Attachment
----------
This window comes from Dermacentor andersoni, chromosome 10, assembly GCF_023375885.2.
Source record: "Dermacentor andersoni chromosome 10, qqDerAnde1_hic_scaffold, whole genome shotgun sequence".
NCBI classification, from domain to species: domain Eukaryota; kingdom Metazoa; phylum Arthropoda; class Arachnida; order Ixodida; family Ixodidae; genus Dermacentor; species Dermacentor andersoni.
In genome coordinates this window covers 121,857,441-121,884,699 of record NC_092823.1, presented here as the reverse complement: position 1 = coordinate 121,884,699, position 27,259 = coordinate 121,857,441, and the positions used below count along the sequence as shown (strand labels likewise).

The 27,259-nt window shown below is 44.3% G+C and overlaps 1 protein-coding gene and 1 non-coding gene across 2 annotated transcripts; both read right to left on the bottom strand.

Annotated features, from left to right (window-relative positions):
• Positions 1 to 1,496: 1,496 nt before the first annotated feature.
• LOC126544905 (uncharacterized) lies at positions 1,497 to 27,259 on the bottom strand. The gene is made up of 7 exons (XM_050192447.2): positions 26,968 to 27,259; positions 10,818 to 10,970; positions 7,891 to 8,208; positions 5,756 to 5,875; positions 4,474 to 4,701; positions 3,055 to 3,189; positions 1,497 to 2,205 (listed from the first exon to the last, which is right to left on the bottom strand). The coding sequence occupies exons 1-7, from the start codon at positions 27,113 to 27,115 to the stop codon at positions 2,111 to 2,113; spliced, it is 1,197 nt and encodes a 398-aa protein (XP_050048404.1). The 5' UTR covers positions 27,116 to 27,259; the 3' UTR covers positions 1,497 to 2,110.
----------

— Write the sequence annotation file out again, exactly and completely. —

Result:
This window comes from Dermacentor andersoni, chromosome 10, assembly GCF_023375885.2.
Source record: "Dermacentor andersoni chromosome 10, qqDerAnde1_hic_scaffold, whole genome shotgun sequence".
NCBI classification, from domain to species: domain Eukaryota; kingdom Metazoa; phylum Arthropoda; class Arachnida; order Ixodida; family Ixodidae; genus Dermacentor; species Dermacentor andersoni.
In genome coordinates this window covers 121,857,441-121,884,699 of record NC_092823.1, presented here as the reverse complement: position 1 = coordinate 121,884,699, position 27,259 = coordinate 121,857,441, and the positions used below count along the sequence as shown (strand labels likewise).

The 27,259-nt window shown below is 44.3% G+C and overlaps 1 protein-coding gene and 1 non-coding gene across 2 annotated transcripts; both read right to left on the bottom strand.

Annotated features, from left to right (window-relative positions):
• Positions 1 to 1,496: 1,496 nt before the first annotated feature.
• LOC126544905 (uncharacterized) lies at positions 1,497 to 27,259 on the bottom strand. The gene is made up of 7 exons (XM_050192447.2): positions 26,968 to 27,259; positions 10,818 to 10,970; positions 7,891 to 8,208; positions 5,756 to 5,875; positions 4,474 to 4,701; positions 3,055 to 3,189; positions 1,497 to 2,205 (listed from the first exon to the last, which is right to left on the bottom strand). The coding sequence occupies exons 1-7, from the start codon at positions 27,113 to 27,115 to the stop codon at positions 2,111 to 2,113; spliced, it is 1,197 nt and encodes a 398-aa protein (XP_050048404.1). The 5' UTR covers positions 27,116 to 27,259; the 3' UTR covers positions 1,497 to 2,110.